Two Border Villages Reunite For One Day
IN THE MIDDLE OF THE RIO GRANDE — In the rural border areas of Texas, seven so-called ‘informal crossings’ were shut down following Sept. 11. These were border villages and rural economies that thrived on their interdependence. The actual border was invisible. But the shutdown destroyed that connection. Recently, two border villages were reunited briefly for a single day celebration.
For one glorious moment, real world geopolitics was forgotten. Paso Lajitas, Mexico and Lajitas, Texas were again united — not cut off from one another as they’ve been in a post-Sept. 11 world.
With good wishes from law enforcement in both countries — and advice that no laws would be broken if people met on and literally in the river — the Rio Grande was crowded after a separation of 11 years.
Ramon Garcia, the county chief on the Mexican side, said the notion that the United States is more secure in rural areas because the border is sealed is incorrect.
"The U.S. supposedly closed this informal crossing because they feared terrorists would come in through this area," Garcia said in Spanish. "But I don’t believe terrorists would come through an area that’s under constant surveillance and where there are so few people. Strangers stand out here."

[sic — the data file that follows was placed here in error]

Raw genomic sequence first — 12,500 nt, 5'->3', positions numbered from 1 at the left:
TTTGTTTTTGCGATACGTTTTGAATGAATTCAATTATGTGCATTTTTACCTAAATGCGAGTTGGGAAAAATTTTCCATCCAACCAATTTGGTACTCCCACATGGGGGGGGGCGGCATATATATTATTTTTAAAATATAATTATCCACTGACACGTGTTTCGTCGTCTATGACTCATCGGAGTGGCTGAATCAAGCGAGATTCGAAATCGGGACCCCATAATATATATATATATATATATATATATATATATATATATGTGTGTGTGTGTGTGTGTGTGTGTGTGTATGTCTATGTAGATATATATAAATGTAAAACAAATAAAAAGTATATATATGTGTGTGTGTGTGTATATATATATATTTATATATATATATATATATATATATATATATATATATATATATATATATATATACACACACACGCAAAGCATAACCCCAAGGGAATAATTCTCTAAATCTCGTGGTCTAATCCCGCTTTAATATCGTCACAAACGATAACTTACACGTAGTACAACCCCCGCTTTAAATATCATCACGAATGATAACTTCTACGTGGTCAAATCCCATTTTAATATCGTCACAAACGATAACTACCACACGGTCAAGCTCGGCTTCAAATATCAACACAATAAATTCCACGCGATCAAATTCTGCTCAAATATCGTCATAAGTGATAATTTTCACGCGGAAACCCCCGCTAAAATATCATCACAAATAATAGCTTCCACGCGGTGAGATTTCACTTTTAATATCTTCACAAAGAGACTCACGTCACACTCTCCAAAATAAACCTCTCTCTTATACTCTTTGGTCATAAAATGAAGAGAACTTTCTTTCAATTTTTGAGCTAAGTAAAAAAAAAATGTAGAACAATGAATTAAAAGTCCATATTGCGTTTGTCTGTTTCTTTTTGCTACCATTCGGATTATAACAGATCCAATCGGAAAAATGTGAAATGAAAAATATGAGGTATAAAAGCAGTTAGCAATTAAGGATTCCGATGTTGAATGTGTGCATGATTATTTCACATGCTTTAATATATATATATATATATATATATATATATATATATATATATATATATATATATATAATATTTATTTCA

The U.S. agrees, at least partially. It just opened a formal border crossing linking the once-vibrant pueblo of Boquillas, Mexico with Big Bend National Park in Texas. It’s a signal the U.S. no longer believes the threat is worthy of maintaining a sealed border here.
"We love playing for our neighbors, lemme tell ya’ somethin’...” Jeff Haislip of Terlingua, Texas said right before he serenaded Mexicans looking into the U.S. from feet away. He lobbied politicians and law enforcement in two countries to make sure the day did not become an international incident.
While the music played, people in jeans and cowboy boots stood knee-deep in the river. Alejandro Lujan waded in from Mexico to the river’s midpoint, where Americans and Mexicans met at the exact international boundary.
“We’re just regular people. We also don’t want nothing else to happen. We don’t want terrorists to pass. I mean obviously the United States is our neighboring country. We don’t want nothing to happen, to attack us or attack them," Lujan said. "We just want to see our families, you know, that’s what we need to see — our families. Our number one priority is to see our families, always, always."
People here — where voices from one side echo on the other — accept the way the sun set on a different world after Sept. 11, 2001.
But on this day Isabel Rodriguez saw her brother and sister, who live legally in Texas, for the first time in a decade.
Isabel’s sister Rita says the last ten years have been ugly. The population of Paso Lajitas has dwindled to a handful of people.
What unfolded here does not imply an imminent relaxing of border restrictions. But it does signal an awareness that rural Texas is not like San Diego/Tijuana or El Paso/Juárez, and that for a few hours, in the middle of this part of the river, there’s little risk if friends and families get together.
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